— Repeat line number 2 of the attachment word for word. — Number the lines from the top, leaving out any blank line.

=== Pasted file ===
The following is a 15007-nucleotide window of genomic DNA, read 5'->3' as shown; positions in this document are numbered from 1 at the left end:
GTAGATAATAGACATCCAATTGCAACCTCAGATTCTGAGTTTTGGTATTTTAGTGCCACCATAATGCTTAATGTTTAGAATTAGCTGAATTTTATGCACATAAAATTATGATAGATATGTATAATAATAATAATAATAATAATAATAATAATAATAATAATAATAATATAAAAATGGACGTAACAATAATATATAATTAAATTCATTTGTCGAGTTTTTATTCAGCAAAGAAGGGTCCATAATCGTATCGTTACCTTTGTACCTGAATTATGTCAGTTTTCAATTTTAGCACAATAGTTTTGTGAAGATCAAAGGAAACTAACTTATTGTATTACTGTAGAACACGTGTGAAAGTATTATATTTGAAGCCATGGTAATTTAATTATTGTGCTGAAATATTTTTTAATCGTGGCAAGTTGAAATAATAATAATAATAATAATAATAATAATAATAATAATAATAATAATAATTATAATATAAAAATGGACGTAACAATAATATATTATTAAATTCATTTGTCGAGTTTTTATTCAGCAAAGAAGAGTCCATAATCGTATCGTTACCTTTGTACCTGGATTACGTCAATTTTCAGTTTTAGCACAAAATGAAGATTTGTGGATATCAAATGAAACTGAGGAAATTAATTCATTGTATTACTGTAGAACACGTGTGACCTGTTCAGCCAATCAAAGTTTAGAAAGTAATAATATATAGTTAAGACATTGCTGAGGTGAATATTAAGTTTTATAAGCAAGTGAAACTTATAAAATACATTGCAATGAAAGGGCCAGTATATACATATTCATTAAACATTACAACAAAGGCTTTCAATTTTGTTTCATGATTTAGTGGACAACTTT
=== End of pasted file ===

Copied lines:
GTAGATAATAGACATCCAATTGCAACCTCAGATTCTGAGTTTTGGTATTTTAGTGCCACCATAATGCTTAATGTTTAGAATTAGCTGAATTTTATGCACATAAAATTATGATAGATATGTATAATAATAATAATAATAATAATAATAATAATAATAATAATAATAATATAAAAATGGACGTAACAATAATATATAATTAAATTCATTTGTCGAGTTTTTATTCAGCAAAGAAGGGTCCATAATCGTATCGTTACCTTTGTACCTGAATTATGTCAGTTTTCAATTTTAGCACAATAGTTTTGTGAAGATCAAAGGAAACTAACTTATTGTATTACTGTAGAACACGTGTGAAAGTATTATATTTGAAGCCATGGTAATTTAATTATTGTGCTGAAATATTTTTTAATCGTGGCAAGTTGAAATAATAATAATAATAATAATAATAATAATAATAATAATAATAATAATAATTATAATATAAAAATGGACGTAACAATAATATATTATTAAATTCATTTGTCGAGTTTTTATTCAGCAAAGAAGAGTCCATAATCGTATCGTTACCTTTGTACCTGGATTACGTCAATTTTCAGTTTTAGCACAAAATGAAGATTTGTGGATATCAAATGAAACTGAGGAAATTAATTCATTGTATTACTGTAGAACACGTGTGACCTGTTCAGCCAATCAAAGTTTAGAAAGTAATAATATATAGTTAAGACATTGCTGAGGTGAATATTAAGTTTTATAAGCAAGTGAAACTTATAAAATACATTGCAATGAAAGGGCCAGTATATACATATTCATTAAACATTACAACAAAGGCTTTCAATTTTGTTTCATGATTTAGTGGACAACTTT